Economic Offences Wing (EoW) of Mumbai Police and Enforcement Directorate (ED), a Central agency, have so far attached properties and bank accounts of the NSEL promoter Group Financial Technologies worth Rs 4,500 crore.
“We seek action against top brokers along with 253 other brokers, who aggressively marketed the contracts traded on the bourse, which are at heart of the Rs 5,600-crore scam,” NSEL Investors Forum Chairman Sharad Saraf said.
Several top brokers are expected to be soon summoned for interrogation by EoW as the police-appointed forensic auditor is set to submit interim reports on their alleged role in the payment crisis which came to light in July-end.
“We hope the Modi government will expedite the case and set up a Special Court for early liquidation of assets to the tune of Rs 4,500 crore attached by EoW and ED,” he said.
“They (investors) want the police to arrest all top five borrowers and amend Prevention of Money Laundering Act to permit ‘restituion’ of assets for benefit of investors and enhance the punishment terms for such crimes,” Saraf said.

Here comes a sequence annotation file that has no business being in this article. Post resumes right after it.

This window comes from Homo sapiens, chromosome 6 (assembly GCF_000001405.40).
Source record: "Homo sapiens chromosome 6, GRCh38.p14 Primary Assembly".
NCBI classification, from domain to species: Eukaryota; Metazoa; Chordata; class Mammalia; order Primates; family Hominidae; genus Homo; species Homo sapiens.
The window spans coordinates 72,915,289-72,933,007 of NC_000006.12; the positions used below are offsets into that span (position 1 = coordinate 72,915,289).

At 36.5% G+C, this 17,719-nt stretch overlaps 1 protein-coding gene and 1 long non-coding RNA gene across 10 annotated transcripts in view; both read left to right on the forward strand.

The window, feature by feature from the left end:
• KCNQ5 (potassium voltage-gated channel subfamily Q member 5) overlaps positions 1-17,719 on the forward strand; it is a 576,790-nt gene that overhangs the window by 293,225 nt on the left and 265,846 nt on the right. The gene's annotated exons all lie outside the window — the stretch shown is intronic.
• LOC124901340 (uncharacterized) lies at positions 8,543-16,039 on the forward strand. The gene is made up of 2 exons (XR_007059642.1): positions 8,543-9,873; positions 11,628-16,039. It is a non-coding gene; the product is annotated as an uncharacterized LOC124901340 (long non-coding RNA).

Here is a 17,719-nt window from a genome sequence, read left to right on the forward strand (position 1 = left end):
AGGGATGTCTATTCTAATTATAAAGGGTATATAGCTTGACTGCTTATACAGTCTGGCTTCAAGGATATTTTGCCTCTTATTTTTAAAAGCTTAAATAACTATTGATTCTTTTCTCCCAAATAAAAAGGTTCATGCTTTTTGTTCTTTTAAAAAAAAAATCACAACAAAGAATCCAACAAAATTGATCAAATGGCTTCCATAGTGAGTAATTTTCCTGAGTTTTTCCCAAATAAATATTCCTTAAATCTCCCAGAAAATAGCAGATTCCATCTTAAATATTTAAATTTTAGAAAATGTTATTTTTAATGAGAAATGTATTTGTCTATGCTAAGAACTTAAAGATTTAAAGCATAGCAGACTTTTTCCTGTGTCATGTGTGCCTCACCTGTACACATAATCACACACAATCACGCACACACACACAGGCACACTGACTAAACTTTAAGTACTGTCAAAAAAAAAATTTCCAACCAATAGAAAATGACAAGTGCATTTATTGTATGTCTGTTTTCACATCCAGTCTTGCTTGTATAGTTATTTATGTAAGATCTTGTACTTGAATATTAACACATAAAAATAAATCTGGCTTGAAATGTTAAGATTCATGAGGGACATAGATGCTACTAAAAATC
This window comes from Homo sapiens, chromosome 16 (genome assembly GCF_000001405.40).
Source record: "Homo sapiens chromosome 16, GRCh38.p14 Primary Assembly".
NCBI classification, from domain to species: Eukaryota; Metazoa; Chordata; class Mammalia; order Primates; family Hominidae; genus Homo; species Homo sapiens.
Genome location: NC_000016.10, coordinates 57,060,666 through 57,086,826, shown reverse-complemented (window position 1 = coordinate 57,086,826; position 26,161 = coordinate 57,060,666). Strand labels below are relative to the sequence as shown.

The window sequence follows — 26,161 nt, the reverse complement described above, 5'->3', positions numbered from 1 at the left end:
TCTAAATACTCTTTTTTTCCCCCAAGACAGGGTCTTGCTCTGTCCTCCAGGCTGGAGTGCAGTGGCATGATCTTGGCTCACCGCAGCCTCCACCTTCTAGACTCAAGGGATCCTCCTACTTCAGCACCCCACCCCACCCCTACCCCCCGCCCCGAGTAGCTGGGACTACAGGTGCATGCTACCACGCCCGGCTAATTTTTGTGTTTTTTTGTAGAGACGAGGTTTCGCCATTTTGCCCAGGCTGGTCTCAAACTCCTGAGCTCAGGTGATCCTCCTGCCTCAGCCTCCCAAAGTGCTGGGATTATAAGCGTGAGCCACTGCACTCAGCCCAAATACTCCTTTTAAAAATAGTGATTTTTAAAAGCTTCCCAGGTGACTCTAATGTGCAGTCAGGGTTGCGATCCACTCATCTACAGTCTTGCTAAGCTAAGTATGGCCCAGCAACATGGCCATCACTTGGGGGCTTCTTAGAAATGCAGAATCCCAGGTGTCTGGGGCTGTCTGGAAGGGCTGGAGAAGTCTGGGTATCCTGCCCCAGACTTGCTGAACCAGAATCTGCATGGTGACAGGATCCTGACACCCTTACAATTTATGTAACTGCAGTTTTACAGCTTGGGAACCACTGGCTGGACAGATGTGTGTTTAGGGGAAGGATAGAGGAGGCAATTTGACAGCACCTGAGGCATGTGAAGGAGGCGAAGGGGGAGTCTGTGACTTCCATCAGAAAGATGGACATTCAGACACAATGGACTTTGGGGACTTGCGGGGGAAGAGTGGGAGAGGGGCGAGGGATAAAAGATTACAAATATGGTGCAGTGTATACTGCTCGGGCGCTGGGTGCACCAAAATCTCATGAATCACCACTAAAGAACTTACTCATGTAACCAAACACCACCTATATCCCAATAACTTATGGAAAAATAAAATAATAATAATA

Asked what the Forum has achieved till now, he said it has requested Chief Minister Prithviraj Chavan to set up a Special Court under Maharashtra Protection of Depositors Interest Act to speed up recovery of investor money. On its part, Bombay High Court has appointed Mumbai Deputy Collector Ajit Sakhare to handle the recovery process.
The top NSEL borrower-defaulters include NK Proteins (Rs 970 crore), Mohan India and Group firm Tavishi Enterprises (Rs 906 crore), ARK Importers (Rs 719 crore), Laxmi Energy (Rs 709 crore) and PD Agro Processors (Rs 640 crore).
Saraf blamed lack of coordinated approach amongst multiple agencies related to the case like EoW, Enforcement Directorate , CBI, Finance and Corporate Affairs Ministries, Sebi and FMC (commodity regulator) for the delay in getting them justice.
NSEL, India’s only commodities spot exchnage, went belly up on July 31 last year after the then UPA Government ordered its shutdown for violation of norms.
Following this, the exchange defaulted on its payment obligations. This created a chain reaction which ended with the crippling of FTIL and arrest of, among others, NSEL promoter Jignesh Shah.